Rand manipulation case was ‘political huff and puff’ – professor

The rand manipulation case against some of South Africa’s biggest banks and their international counterparts was made a political issue instead of being about ensuring financial regulations were applied, and bad actors held to account. 

This is feedback from Professor at Wits’ School of Governance, Alex van den Heever, who told the SABC that there are major concerns surrounding the Competition Commission’s failure to meet the evidentiary threshold set by the Competition Appeals Court (CAC). 

The CAC handed down a judgement on Monday, 8 January, dismissing the Competition Commission’s eight-year case against three big South African banks and most of the foreign banks implicated in the probe. 

The ruling, therefore, dismissed the claims against Standard Bank, Nedbank, and FirstRand.

This leaves just Investec and the four foreign banks whose traders pleaded guilty to charges brought by the US Department of Justice years ago.

Investec remains in the case because it did not join the application to the CAC to prevent the case from going ahead.

The CAC dismissed the charges against some of the banks and financial institutions for various reasons.

This included a lack of jurisdiction to prosecute some of the international banks and an incorrect attempt to prosecute holding companies not involved in the alleged trades. 

In addition, some charges were dismissed for lack of evidence, with the court stating the commission should have been more thorough in setting out its case.

Wits professor Alex van den Heever

“The concern that I have is that it was made a political issue in which banks were attached as forming part of a systematic attack on South Africa. That was completely uncalled for, and the National Treasury made clear that it was not the case,” Van den Heever said. 

Van den Heever was referring to comments made by Minister Khumbudzo Ntshavheni in light of Standard Chartered Bank being fined R43 million for manipulating the value of the rand against the US dollar.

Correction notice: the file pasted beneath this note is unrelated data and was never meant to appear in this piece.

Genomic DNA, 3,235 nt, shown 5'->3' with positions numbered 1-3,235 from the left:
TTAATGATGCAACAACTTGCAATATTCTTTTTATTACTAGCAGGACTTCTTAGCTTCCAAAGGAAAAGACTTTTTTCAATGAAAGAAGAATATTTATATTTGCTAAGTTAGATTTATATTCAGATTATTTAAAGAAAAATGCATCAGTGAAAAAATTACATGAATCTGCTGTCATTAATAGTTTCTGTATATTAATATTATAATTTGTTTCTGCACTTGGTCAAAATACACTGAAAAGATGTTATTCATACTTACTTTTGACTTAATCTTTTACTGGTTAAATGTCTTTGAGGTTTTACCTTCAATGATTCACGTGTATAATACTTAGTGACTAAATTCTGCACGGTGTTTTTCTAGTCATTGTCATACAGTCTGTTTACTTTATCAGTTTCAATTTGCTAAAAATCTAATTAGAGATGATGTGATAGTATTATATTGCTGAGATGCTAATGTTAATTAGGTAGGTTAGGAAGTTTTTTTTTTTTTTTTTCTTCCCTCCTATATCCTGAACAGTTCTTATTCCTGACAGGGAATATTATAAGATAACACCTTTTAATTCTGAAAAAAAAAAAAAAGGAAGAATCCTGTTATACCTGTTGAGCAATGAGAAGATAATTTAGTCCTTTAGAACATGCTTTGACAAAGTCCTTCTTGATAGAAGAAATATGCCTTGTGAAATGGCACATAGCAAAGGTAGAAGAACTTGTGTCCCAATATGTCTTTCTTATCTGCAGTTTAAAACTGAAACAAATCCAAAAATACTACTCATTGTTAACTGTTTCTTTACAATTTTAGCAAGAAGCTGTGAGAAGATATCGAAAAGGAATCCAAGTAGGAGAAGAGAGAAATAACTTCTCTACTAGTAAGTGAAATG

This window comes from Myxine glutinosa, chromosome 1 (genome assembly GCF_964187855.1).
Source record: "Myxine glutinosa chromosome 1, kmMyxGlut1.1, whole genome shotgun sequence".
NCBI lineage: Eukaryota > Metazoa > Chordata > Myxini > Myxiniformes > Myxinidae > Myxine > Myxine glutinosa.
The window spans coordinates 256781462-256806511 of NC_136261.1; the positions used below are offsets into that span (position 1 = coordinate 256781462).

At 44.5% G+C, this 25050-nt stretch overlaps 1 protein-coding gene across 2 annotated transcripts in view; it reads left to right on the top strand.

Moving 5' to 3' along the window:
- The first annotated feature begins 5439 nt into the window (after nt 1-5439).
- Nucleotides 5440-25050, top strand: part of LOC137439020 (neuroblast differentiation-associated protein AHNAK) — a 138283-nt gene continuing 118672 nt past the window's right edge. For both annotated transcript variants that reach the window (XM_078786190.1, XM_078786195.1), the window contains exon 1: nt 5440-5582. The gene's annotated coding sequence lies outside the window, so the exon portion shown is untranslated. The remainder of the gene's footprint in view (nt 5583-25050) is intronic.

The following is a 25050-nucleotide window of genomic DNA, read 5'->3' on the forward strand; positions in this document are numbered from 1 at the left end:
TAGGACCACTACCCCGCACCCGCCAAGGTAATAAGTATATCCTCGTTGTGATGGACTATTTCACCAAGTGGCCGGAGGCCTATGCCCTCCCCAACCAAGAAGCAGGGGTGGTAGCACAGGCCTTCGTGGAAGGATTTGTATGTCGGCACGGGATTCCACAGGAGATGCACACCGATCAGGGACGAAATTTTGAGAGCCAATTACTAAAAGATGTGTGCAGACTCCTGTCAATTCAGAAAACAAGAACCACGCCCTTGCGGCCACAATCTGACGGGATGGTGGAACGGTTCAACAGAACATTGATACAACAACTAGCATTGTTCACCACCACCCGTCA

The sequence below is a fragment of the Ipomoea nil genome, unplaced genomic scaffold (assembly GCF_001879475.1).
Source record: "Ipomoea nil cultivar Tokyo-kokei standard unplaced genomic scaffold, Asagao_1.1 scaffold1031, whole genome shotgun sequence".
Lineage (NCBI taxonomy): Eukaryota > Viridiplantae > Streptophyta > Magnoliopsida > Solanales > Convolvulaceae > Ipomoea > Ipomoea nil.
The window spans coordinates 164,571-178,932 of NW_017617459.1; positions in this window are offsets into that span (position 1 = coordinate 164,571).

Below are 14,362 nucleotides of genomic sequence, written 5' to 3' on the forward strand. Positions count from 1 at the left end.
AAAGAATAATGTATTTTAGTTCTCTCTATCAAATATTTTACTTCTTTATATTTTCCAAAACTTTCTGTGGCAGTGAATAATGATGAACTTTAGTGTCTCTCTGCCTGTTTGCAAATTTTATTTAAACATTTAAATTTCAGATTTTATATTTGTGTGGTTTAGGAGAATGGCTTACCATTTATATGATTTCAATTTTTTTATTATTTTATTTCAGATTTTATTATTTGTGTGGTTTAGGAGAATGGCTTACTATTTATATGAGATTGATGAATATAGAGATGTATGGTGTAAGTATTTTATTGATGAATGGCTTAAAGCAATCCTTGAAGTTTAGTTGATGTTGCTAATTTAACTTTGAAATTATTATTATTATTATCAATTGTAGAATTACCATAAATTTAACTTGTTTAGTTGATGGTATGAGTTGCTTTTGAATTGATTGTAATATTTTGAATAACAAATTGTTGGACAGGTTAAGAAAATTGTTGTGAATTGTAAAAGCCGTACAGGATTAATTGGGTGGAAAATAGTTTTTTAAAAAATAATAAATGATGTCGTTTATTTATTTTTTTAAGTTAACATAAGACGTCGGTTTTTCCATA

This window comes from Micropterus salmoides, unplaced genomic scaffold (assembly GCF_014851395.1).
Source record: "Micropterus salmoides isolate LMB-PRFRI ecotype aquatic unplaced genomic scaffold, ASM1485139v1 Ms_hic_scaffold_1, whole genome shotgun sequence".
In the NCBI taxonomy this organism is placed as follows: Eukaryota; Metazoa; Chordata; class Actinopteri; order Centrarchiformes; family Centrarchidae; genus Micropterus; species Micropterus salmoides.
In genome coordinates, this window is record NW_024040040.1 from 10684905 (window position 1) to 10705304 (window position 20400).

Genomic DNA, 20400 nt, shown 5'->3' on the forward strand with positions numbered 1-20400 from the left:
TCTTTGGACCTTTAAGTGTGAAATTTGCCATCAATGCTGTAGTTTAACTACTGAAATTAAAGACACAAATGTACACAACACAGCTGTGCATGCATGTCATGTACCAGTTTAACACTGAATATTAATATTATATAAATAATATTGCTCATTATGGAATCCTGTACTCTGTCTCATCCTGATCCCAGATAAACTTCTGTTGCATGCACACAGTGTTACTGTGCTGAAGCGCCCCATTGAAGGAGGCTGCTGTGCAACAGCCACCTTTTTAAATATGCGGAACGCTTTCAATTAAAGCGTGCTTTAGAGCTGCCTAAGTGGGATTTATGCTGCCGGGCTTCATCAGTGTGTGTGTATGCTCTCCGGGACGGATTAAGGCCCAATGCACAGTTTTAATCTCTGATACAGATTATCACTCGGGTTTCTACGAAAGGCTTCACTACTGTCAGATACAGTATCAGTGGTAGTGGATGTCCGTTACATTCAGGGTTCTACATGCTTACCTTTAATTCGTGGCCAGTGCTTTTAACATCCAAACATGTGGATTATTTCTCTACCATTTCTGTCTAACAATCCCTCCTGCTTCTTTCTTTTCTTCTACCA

Ntshavheni said that the government has maintained “that the performance of the rand and sometimes the performance of the economy has been manipulated by the private sector who has no interest in the development of this country”. 

“They continue to engineer and do machinations to make sure that the government collapses.”

“That’s why they also self-feed in the narrative that there’s a collapsing state and a collapsing economy because that’s what they wish for, and their actions do that.”

However, she said the South African economy remains resilient despite the private sector’s efforts. 

“The fact that we had this political huff and puff instead of getting one with the work of actually regulating is a concern to me because people had not done their work, and we need regulatory authorities with the capacity to do this work,” Van den Heever said. 

“Are they able to do it in cases where people have not been basically fingered by US authorities? That is, to me, a concern.”

He added that there was manipulation of the rand, as Standard Chartered admitted, but the Competition Commission failed to build a proper case. 

“Whether or not there has been systematic manipulation of the rand has not been shown by the Competition Commission. If there was such manipulation, then they should have been able to investigate it and prove it.”

“This means that manipulation and financial irregularities can continue because our array of financial regulators cannot address this issue in a competent manner that addresses problematic behaviour,” he added.